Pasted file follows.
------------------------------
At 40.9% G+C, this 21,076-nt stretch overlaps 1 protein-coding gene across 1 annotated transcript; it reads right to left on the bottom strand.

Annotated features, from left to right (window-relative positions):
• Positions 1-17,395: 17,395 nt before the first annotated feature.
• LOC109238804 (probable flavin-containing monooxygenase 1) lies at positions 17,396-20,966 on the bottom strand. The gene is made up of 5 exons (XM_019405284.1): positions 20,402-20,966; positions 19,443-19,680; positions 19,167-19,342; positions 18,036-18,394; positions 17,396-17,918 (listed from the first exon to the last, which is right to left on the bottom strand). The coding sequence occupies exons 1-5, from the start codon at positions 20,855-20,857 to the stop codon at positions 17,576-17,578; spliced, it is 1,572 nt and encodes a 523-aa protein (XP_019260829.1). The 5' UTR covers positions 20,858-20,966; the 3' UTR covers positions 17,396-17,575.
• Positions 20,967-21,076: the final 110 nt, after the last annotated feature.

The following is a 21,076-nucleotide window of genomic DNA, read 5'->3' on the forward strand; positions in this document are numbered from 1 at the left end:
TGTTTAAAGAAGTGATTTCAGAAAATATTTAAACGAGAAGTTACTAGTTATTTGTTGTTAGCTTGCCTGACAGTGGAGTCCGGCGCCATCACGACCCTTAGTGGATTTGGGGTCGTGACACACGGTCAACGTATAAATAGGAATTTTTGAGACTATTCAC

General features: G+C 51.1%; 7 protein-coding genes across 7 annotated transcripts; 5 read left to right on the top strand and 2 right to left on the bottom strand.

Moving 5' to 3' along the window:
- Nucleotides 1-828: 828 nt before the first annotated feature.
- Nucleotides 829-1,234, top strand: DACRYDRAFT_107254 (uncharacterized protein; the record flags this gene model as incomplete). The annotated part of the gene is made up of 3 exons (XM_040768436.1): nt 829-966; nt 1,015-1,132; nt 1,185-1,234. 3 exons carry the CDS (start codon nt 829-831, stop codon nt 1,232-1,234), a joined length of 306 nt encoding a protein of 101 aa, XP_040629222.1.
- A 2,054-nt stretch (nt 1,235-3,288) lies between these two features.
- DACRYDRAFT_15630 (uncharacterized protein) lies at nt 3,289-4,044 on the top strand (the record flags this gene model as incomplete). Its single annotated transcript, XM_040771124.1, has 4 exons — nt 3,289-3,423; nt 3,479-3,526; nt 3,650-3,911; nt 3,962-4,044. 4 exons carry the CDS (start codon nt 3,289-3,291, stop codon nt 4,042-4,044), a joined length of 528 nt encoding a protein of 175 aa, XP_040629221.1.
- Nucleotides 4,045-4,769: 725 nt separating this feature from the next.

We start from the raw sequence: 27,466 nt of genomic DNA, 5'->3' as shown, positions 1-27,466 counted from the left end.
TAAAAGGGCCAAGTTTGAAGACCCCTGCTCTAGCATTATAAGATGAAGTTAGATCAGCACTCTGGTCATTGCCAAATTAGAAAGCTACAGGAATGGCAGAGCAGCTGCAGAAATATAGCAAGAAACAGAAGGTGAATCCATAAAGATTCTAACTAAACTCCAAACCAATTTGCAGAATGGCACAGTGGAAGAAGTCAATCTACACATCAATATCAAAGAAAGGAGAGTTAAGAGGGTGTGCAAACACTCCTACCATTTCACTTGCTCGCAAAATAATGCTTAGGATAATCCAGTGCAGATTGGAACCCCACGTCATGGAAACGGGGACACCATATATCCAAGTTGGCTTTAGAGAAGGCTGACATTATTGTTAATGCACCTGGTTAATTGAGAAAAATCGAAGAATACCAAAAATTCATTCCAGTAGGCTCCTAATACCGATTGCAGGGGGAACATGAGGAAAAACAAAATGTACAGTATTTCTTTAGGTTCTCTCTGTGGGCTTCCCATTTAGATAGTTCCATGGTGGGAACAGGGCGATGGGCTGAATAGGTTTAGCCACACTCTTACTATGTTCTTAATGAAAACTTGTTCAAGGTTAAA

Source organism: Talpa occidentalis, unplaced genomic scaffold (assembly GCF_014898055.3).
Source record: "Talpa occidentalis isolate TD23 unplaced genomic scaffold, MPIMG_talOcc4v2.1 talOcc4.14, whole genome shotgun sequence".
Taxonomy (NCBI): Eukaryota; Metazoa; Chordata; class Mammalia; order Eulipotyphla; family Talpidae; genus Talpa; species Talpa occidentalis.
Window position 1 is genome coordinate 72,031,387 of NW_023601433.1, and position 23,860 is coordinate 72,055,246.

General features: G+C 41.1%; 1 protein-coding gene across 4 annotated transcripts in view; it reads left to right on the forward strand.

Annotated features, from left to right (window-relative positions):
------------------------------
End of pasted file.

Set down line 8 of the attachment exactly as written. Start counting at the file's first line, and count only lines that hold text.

General features: G+C 51.1%; 7 protein-coding genes across 7 annotated transcripts; 5 read left to right on the top strand and 2 right to left on the bottom strand.